Our Motivations for Cycle Touring



As we stated sometimes on this blog and our Facebook page, we want to travel by bicycle starting 2016. What is our motivation for doing so, where did we find the inspiration and what are our goals? Let’s try to give some answers.

Inspirations

I’ve known for ages that there are people traveling across continents using nothing but a bicycle. It always sounded surreal to me. I never used a bicycle for more than fun when I was a kid and a little bit commuting later in life. No tour has ever been longer than 40 km. To think that there are people racking up 10.000, 20.000, 40.000 km on a bicycle was absolute madness to me.

On my first long trip back in 2013 I met two cycle tourers in a guesthouse in Sukothai, Thailand. One of them has ridden there all the way from Belgium, another one named Eric started from Bangkok. I followed his journey by Facebook and about one year later he made it all the way to South America. Unbelievably impressive to me, but still not something I considered.

But as time passed and I read more blogs of cycle tourers, while at the same time having an ever growing desire to beat down my budget, I began to think more about it. Yuily only reinforced that idea as she suggested traveling around Taiwan by bicycle sometime. The desire to do it became stronger and stronger, and now we are thinking, why only Taiwan? If we enjoy it here we will enjoy it elsewhere, too!

Equipment

Taiwan has several advantages to be a great place for biking. It’s a bicycle manufacturing powerhouse, with several factories producing quality bicycles in all price ranges. Even the worlds biggest bicycle maker, GIANT, is a Taiwanese company. In addition to this, several European and American manufacturers contract Taiwanese factories to make their frames. A quick check reveals that bikes are several magnitudes cheaper here than in Europe. It was a perfect place for us to get started and keep things in budget.

We got in contact to the great guys at 185 Warehouse in Taichung, which is the factory shop for Generation2Cycles, short G2C, a bicycle manufacturer that also produces Scott and Cannondale frames, which are regarded high quality around the world. When I asked them for a touring bicycle, they brought me the “Taiwan Taichong Mission”. I saw that it ticked off several things a touring bicycle should have: Hand-built 26-inch 36-spoke wheels, wide slick tires, a sturdy heavy duty rack and multiple bottle cage mounts. I ordered it with a few customizations.

Yuily had a friend that went on a working holiday to Australia soon and she offered her her bicycle: A Merida Challenger. This being a mountain bike, we opted to change the wheels and I ordered the same set of wheels as well as the same rack as my bicycle. Our bikes were complete and we did it with a very reasonable budget – less than €400

For our equipment, since my mother was visiting us on Christmas, I ordered Ortlieb panniers and Ideale handlebar bags from Germany. The Ortlieb brand is widely considered the best in the cycle touring world and people have been recommending us not to save on panniers. For the handlebar bag I decided to save a little, purchasing a cheaper brand that got good reviews. The rest of our equipment (tent, sleeping bags, most of the clothing) came from Decathlon – it’s the perfect place for cheap but good quality outdoor gear. All together around €300.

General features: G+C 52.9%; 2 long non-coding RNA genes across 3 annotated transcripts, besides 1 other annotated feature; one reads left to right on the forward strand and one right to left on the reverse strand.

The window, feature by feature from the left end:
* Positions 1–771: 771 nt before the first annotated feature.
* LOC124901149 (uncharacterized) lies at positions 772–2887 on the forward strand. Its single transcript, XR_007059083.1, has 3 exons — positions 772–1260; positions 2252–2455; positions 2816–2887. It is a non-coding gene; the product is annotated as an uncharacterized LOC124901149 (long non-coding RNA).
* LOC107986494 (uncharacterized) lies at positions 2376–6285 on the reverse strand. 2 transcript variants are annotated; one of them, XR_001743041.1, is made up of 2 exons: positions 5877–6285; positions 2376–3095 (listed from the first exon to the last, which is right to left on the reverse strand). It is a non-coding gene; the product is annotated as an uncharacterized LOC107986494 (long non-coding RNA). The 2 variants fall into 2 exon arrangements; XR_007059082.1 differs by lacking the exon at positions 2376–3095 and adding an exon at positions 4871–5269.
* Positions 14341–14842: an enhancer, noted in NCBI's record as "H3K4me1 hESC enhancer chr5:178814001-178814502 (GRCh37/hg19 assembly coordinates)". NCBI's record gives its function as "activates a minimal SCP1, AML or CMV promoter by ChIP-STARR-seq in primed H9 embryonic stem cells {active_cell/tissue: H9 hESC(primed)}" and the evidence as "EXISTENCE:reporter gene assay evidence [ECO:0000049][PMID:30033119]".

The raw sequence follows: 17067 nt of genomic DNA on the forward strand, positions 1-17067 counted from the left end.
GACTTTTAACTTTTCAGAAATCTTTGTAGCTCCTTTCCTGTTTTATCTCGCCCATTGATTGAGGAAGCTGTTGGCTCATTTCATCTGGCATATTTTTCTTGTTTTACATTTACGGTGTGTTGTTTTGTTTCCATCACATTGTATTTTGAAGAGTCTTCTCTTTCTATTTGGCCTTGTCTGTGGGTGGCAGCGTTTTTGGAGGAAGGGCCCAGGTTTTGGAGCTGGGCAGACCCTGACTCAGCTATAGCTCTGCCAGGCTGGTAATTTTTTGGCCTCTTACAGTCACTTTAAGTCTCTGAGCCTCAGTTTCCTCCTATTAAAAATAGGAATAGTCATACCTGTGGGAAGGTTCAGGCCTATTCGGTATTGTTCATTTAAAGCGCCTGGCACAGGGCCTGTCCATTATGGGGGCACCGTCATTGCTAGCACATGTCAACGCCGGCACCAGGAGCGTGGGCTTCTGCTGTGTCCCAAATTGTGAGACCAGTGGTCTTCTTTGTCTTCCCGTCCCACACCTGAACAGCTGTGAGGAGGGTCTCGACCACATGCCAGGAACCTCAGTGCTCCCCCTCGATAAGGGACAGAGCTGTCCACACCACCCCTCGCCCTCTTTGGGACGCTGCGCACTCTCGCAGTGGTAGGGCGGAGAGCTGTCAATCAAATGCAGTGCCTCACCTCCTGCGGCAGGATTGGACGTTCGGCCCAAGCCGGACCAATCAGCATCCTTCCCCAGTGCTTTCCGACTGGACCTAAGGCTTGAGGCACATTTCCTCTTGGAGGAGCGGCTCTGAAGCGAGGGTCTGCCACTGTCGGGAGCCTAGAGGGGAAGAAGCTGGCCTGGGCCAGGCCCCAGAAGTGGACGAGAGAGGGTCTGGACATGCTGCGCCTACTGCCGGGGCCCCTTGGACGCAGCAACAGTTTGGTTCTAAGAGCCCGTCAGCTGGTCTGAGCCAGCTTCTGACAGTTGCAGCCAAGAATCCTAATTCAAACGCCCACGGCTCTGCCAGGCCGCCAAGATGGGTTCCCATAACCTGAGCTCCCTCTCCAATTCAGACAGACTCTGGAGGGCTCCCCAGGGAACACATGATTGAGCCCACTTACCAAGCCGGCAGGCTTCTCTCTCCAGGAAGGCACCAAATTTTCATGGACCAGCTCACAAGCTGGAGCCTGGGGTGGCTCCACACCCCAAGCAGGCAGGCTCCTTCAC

Goals

Ultimately our goal was to cycle as our main method of traveling, around the world. But first we had to shake things town a bit. We live in one of the most perfect countries for cycling, so why not start by doing a tour around Taiwan? It would be a great place to test everything, not just our gear, but also our minds and bodies. Were we ready for traveling like this?

Since cycle touring in Taiwan is regarded as easy compared to most of the world, we introduced two more challenges to our trip around Taiwan, that wouldn’t apply for subsequent trips.

  • Cycle every little bit, take no public transport. Going back and forth using other means during a rest day is fine, but we mustn’t load our bikes on any other transport, like a train or a truck.
  • Don’t pay for accommodation. Wild camp, couchsurf and stay in friends places only, no hotels, hostels or guesthouses. Wild camping is legal in Taiwan, making this very possible.

These goals may be broken in emergencies of course. They would immensely help to keep our budget down.

After the trip around Taiwan, we would do additions and removals on our gear as our experience told us, before setting off to Mainland China and ultimately cycling west. We planned three years of traveling, but this is all flexible and subject to change. Also because conservative calculations require us to work again to earn further funds after around two years.

Stay with us for a detailed journal of our trip around Taiwan! Start here!

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